On Dancer, On Prancer, On Cupid and Dixon…
Oh, wait, it’s still August. How about…
On Thinking, On Focus, On Reading some Fiction…
Off Cell Phone. Off Email. Off Always-on Addiction!
I’m not alone in this action-packed, always-on addicted world.
Michelle Lowery and I chatted about such on Facebook the other night. She’s taking 9 days off technology, a fast, to break her digital addiction. I salivated!
In nearly 4 years, I have NOT taken an unplugged vacation in which I didn’t work. Unplug? What’s that? (Oh, yes… My husband has gotten used to me working on vacations – client work, speaking pitches or presentations, etc.) 9 days unplugged? Could that be Heaven?
Last week I started scheduling breaks to sit outside – to read, to pray, to listen to the birds, to enjoy the beauty around me, to just be in the moment.
Break time isn’t daily and has only been 20-30 minutes. At first, my mind wandered. I felt naked without my phone or iPad. What was wrong with me??? Resisting the urge to go back to an electronic device, I forced myself to stay in the moment. A rush occurred… I soaked in the beauty of a Crate and Myrtle tree that had popped pink like fireworks.
Unplugging – Breaks from Technology
Michelle saw the cover of the July/August edition of Fast Company, UNPLUG, which inspired her. I wanted to know more.
This search result snippet summarizes what I need on a daily basis:
That SERP was enough to confirm that a “stint” offline would be a binge for me – or just a one-time “bucket-list item.” I need a change in lifestyle.
I’m taking the month of August to focus on rewiring my brain – to re-instill a discipline of years gone by. This month, I am practicing taking technology breaks to:
Think. Focus. Read. Rejuvenate.
Mindfulness and being in the present is essential to do any of those things. That article in Fast Company summarized a purposed approach:
To truly unplug requires a disciplined approach to mentally detach from the in- and outflow of useless information. This detachment then becomes about–and maybe comes from–being mindful about what we do every day.
Did you catch this?
“…mentally detach from the in- and outflow of useless information.”
I surely don’t need to explain how many trivial and useless posts on Facebook and Twitter clutter our minds as well as waste our time. Enough said, period.
The author explains more about how one can unplug and rewire:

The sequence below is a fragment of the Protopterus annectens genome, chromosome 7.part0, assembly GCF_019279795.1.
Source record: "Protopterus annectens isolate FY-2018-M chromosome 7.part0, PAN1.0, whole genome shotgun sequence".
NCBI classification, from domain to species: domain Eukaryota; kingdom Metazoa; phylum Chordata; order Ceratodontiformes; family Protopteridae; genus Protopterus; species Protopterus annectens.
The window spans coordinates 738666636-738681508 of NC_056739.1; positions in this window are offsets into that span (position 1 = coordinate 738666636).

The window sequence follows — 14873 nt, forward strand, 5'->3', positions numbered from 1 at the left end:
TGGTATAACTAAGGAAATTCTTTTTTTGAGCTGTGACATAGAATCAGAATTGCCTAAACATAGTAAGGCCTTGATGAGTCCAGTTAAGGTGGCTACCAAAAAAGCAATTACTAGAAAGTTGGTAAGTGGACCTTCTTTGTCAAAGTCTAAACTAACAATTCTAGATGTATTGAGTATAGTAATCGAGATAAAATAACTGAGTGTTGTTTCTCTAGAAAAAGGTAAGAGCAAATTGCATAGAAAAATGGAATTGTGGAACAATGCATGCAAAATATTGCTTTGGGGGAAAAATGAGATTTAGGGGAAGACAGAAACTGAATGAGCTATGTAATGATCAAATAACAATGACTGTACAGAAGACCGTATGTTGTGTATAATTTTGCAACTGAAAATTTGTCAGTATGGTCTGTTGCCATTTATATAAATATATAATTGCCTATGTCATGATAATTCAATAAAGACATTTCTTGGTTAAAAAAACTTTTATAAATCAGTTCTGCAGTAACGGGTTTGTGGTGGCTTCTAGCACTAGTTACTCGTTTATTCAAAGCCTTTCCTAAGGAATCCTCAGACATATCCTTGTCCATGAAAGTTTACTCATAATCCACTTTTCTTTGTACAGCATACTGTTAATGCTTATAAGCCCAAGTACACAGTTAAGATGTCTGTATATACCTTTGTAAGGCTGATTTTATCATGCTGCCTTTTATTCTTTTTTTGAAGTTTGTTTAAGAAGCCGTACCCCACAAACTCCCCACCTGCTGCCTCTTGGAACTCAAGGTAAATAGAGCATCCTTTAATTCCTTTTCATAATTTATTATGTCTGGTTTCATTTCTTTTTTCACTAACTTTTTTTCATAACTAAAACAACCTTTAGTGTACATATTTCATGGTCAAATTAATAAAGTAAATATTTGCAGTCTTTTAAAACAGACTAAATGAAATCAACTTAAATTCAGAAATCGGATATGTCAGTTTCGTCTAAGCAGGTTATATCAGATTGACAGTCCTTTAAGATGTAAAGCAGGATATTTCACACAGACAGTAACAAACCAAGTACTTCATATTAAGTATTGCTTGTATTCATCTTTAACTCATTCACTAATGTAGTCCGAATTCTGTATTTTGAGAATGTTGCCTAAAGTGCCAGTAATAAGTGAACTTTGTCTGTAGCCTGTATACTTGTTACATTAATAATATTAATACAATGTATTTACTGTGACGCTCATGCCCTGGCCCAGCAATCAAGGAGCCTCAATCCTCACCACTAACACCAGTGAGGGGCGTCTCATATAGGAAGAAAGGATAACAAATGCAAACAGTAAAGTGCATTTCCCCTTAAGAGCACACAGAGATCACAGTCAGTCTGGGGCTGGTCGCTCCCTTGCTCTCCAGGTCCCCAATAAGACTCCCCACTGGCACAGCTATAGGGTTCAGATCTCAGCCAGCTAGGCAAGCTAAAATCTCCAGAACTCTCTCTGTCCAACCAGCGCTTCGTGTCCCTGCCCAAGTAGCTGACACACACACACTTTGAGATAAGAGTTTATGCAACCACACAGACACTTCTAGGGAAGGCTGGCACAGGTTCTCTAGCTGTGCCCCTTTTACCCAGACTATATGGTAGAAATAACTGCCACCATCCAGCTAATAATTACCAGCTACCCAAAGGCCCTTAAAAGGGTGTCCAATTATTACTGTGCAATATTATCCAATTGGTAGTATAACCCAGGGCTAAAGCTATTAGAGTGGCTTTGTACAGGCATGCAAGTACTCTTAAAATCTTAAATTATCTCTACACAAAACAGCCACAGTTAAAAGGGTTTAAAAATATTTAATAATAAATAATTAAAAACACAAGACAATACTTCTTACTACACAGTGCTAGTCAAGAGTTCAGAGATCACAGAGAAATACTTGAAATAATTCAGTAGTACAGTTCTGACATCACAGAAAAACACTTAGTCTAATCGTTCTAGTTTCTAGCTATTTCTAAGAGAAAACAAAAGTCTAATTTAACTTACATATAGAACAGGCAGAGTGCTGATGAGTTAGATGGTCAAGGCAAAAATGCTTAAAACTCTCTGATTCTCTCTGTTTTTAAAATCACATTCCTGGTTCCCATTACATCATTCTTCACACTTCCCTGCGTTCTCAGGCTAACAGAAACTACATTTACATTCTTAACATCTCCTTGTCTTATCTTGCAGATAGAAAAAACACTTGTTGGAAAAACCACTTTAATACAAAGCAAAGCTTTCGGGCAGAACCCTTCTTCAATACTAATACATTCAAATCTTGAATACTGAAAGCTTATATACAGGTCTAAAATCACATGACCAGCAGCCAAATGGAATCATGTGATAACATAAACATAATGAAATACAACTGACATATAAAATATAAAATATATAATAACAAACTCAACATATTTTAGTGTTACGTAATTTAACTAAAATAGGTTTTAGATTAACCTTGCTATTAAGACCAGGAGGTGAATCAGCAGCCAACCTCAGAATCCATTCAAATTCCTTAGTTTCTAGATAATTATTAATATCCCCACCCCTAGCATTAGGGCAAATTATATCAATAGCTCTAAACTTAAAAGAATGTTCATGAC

Mindfulness… “bringing one’s complete attention to the present experience on a moment-to-moment basis.” It does not imply taking a vacation every other month or putting away your digital devices for a day or two to reach a fleeting grasp of what might feel like nirvana.
That means NOT doing the following every 15, 25, or 50 minutes:
- Reading Twitter
- Scrolling through Facebook
- Checking email
- Texting your friends, especially while driving <pet peeve>
It DOES mean:
- Consuming higher quality content
- Producing content (writing blog posts)
- Reading books (at least start with one!)
- Enjoying meals with people without looking at your phone <another pet peeve>
Turning Off Notification
I was chatting with Niki Gross earlier this week about how our brains really do not/cannot multi-task. She said she turned off notifications to get work done. We agreed that notifications distracted and lost time and productivity!
Soooo… I actually turned off notifications!
Have an iPhone? Take control of your life by going to:
Settings > Notifications > Alert Style (None) & Badge App Icon & Sound (OFF)
I plan to save my battery life… and my brain!
Confession: While writing this post, I cannot believe the urge to check Twitter, Facebook, Google+ and email.
Have I lost my ability to focus outside of work? To write a blog post? You can tell by the frequency of my posts that not much gets written. Why?
I’m a Digital Addict!
I admit that part of this is due to having an overflow of work. Even though work is rewarding, not allowing “white space” and staying connected, day after day, takes a toll.
My brain is fried!
Brain, served sunny-side up on a keyboard platter with a side of Internet and a glass of social media juice.
That’s my breakfast, lunch and dinner! No kidding. How many of you eat in front of some type of screen?
The Result – Burnout
I know the signs and recently started reading posts about burnout.
A search for “signs of burnout” elicits Google’s medical condition and symptom search results, meaning they determine it to be a medical condition:
Again, I know I’m not alone.
That’s the reason for this post and my challenge to break the always-on addiction in hopes of recovering. Actually, I’m doing three things:
- Beginning a Monthly Challenge in which I tackle one area of improvement or life change.
- Blogging about it, at least 1 blog a month. (That would be improvement alone!)
- Unplugging more often each day to be in the moment – to think, focus, read, enjoy people, and rewire the brain!
Matt Cutts inspired me years back with his 30-Day Challenge. Many times I’ve wanted to tell Matt how much his challenges have changed my life, but he’s usually surrounded by fans at conference. So,
“Matt, thank you for setting the bar high for us to improve quality content…in our lives!”
I started writing a blog post at 6:30am after reading a daily devotional about sitting quietly in this “action-addicted world.” That was my sign it was time.
Then… Three of the biggest hosting providers went down…for HOURS!
Yes, serendipitous timing! It was freeing – after Chicken Little realized the sky was not falling!
Next, I’ll be going to Barnes and Noble and getting the Unplug edition of Fast Company. I want to read the Unplug article OFFLINE!
What about you? Do you take technology breaks? Dare you?